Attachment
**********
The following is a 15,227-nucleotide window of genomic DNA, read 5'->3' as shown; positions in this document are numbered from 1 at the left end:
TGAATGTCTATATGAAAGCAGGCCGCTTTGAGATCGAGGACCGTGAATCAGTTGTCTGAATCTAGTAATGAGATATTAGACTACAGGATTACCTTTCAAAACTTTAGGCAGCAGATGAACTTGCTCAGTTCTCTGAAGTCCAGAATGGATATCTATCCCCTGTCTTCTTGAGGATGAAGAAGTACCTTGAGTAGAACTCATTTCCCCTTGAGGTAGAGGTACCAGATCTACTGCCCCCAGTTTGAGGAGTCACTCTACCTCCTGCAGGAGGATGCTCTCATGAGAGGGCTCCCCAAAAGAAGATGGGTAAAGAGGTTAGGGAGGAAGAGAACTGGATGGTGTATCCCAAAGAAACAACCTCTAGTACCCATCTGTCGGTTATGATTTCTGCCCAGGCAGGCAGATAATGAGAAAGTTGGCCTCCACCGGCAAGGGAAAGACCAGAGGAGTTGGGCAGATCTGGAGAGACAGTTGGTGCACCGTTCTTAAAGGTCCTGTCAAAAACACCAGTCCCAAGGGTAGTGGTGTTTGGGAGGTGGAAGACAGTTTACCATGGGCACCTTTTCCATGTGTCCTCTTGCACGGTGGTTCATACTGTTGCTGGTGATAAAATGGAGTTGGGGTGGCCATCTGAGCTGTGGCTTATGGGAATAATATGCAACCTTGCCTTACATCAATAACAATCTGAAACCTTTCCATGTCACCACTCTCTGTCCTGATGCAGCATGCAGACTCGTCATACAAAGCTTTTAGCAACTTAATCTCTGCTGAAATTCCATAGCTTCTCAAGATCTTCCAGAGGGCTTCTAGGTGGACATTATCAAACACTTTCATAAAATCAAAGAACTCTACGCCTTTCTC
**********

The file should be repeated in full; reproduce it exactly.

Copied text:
The following is a 15,227-nucleotide window of genomic DNA, read 5'->3' as shown; positions in this document are numbered from 1 at the left end:
TGAATGTCTATATGAAAGCAGGCCGCTTTGAGATCGAGGACCGTGAATCAGTTGTCTGAATCTAGTAATGAGATATTAGACTACAGGATTACCTTTCAAAACTTTAGGCAGCAGATGAACTTGCTCAGTTCTCTGAAGTCCAGAATGGATATCTATCCCCTGTCTTCTTGAGGATGAAGAAGTACCTTGAGTAGAACTCATTTCCCCTTGAGGTAGAGGTACCAGATCTACTGCCCCCAGTTTGAGGAGTCACTCTACCTCCTGCAGGAGGATGCTCTCATGAGAGGGCTCCCCAAAAGAAGATGGGTAAAGAGGTTAGGGAGGAAGAGAACTGGATGGTGTATCCCAAAGAAACAACCTCTAGTACCCATCTGTCGGTTATGATTTCTGCCCAGGCAGGCAGATAATGAGAAAGTTGGCCTCCACCGGCAAGGGAAAGACCAGAGGAGTTGGGCAGATCTGGAGAGACAGTTGGTGCACCGTTCTTAAAGGTCCTGTCAAAAACACCAGTCCCAAGGGTAGTGGTGTTTGGGAGGTGGAAGACAGTTTACCATGGGCACCTTTTCCATGTGTCCTCTTGCACGGTGGTTCATACTGTTGCTGGTGATAAAATGGAGTTGGGGTGGCCATCTGAGCTGTGGCTTATGGGAATAATATGCAACCTTGCCTTACATCAATAACAATCTGAAACCTTTCCATGTCACCACTCTCTGTCCTGATGCAGCATGCAGACTCGTCATACAAAGCTTTTAGCAACTTAATCTCTGCTGAAATTCCATAGCTTCTCAAGATCTTCCAGAGGGCTTCTAGGTGGACATTATCAAACACTTTCATAAAATCAAAGAACTCTACGCCTTTCTC